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Can - Rite Time CD (album) cover





3.02 | 67 ratings

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3 stars The Monster Movie lineup, together again. Mooney apparently felt the grip of nostalgia after finding an old airplane ticket dating to his days in the band, but I'm not sure what exactly drove the others to decide to get back together for this (it wasn't for commercial reasons, that's for sure). My guess, though, is that it was decided early on that this was just going to be a one time thing, that they weren't going to try and make this into a serious 'renaissance,' but instead would just get together, have another fling, and that would be that. The result will naturally disappoint any fan hoping for a return to the good ole days, but come on; the band hadn't made one of those kinds of albums for well over a decade by the time they got together to start recording this.

This isn't a particularly good album, but it isn't a bad one either, and given the choice between having to listen to all of Monster Movie or this again, I'd likely pick this one. Mooney, surprisingly, is in good form throughout; I mean, he doesn't have much of a voice, but he never goes into overboard screaming fits or into endless repeated mumbling, and that's at least something. The rest of the band basically sounds like what you'd expect Can crossed (to varying degrees) with generic 80's music to sound like. Jaki isn't his former beast self, and he's got some electronic augmentation, but heck, he had some of that in the 70's, and he doesn't sound like a hack, so he's fine. Schmidt's gotten a bit too fond of generic adult contemporary sounds (especially in the longest song on the album, "Like a New Child," which oddly enough also has some really ugly noises as well), but he gets a couple of moments where you can tell it's him. And Karoli and Czukay, well, they're what they've always been.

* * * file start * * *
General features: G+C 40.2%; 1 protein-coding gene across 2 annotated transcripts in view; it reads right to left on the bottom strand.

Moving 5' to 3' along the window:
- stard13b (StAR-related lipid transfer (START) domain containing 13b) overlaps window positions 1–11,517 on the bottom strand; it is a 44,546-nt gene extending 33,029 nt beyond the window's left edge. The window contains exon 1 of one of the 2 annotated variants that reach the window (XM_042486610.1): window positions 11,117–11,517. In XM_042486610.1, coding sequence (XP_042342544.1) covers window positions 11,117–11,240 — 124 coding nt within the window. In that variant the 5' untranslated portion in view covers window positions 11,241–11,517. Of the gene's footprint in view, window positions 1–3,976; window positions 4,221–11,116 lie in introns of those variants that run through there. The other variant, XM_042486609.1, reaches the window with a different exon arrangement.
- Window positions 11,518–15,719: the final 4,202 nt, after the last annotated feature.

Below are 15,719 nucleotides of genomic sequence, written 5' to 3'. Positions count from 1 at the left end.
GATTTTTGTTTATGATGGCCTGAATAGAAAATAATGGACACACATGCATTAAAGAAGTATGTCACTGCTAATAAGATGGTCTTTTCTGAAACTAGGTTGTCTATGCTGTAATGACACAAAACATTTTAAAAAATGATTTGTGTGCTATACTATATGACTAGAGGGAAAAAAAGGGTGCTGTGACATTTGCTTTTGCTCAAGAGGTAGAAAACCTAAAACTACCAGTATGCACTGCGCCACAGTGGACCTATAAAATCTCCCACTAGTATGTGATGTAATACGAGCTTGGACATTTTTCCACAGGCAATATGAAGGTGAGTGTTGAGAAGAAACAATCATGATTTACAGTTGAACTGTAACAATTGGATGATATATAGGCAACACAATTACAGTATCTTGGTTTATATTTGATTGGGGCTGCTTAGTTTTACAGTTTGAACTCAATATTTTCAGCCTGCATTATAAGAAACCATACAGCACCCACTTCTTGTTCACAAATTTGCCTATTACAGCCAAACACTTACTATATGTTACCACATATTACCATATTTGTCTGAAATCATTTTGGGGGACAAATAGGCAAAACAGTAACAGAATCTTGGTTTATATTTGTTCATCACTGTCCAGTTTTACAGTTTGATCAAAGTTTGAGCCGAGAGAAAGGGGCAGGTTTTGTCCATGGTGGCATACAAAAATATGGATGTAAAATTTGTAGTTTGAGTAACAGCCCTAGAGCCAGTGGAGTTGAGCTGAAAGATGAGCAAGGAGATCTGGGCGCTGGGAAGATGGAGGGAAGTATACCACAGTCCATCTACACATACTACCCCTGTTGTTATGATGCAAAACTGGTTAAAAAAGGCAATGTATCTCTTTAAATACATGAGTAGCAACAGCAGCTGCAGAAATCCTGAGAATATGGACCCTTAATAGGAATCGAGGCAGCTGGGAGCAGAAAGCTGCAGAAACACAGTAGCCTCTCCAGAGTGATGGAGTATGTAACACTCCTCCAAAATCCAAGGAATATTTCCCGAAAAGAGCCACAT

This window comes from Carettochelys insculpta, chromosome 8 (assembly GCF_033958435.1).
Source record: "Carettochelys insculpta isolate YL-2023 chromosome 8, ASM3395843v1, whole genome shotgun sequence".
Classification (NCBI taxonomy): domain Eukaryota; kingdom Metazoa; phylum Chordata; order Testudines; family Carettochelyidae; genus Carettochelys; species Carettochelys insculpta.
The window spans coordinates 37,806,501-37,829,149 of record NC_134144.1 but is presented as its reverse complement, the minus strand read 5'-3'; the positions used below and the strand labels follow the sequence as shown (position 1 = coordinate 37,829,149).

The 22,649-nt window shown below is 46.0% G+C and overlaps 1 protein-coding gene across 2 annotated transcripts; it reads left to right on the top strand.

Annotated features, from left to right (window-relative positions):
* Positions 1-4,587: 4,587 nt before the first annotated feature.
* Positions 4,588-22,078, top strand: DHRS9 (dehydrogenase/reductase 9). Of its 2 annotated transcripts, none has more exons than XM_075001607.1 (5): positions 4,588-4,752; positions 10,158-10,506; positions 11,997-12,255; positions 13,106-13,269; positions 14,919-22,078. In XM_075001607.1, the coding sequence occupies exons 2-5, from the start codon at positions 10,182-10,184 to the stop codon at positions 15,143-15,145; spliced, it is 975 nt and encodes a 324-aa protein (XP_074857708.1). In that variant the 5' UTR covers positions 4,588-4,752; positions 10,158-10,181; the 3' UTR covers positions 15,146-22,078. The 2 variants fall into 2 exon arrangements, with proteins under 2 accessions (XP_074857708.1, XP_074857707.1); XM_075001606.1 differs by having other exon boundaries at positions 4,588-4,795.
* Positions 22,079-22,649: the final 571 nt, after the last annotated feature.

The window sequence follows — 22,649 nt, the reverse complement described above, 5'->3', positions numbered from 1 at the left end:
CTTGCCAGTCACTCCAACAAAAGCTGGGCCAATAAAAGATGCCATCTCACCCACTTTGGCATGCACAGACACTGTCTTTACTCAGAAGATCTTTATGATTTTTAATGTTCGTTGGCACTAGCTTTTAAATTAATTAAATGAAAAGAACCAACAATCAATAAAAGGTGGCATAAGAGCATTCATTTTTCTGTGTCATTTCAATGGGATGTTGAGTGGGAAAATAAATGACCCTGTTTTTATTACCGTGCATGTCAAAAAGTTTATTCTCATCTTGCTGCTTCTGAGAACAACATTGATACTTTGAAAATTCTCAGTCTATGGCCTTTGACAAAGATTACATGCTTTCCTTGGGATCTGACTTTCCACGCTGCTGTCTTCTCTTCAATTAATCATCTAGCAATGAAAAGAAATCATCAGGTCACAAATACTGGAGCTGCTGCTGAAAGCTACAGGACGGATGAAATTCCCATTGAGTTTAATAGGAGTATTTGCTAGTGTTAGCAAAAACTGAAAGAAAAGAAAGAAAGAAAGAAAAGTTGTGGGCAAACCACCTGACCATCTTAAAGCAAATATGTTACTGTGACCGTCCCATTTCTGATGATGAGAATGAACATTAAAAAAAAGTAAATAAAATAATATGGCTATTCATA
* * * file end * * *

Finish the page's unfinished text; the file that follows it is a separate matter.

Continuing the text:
Since nobody really cares about track-by-track analysis for a late 80's Can album, I'll just mention a select few standouts. The opening "On the Beautiful Side of a Romance" would be better if it were shorter and didn't have so many parts where the limitations of Mooney's voice are put on full display, but it has a nice atmosphere and just a little bit of the "danger" feel of old. "The Withoutlaw Man" is an amusing piece that kinda sounds like late-90's Tom Waits, except slightly cheerier and two octaves higher (and with more guitar), "Below This Level (Patient's Song)" is a sorta jazzy-poppy sci-fi number that's definitely ... unique ... and "Hoolah Hoolah" is the best I could imagine a track being that features Mooney and backing harmonies 'singing' lines like "They do wear pants in the southern side of France." And dig the circus organs in the background!

The other tracks aren't so great, but they're not horrendous, and in the end I can safely give this a decent grade. The world could have survived had a song like "Hoolah Hoolah" never been done, but it's one of the more delightful absurdities I've taken part of in my life, and quite a bit of this album is recommendable to an eclectic. Of course, hardcore Can fans will probably hate it, and non-hardcore Can fans probably wouldn't be looking for albums like this in the first place, but whatever.

tarkus1980 | 3/5 |


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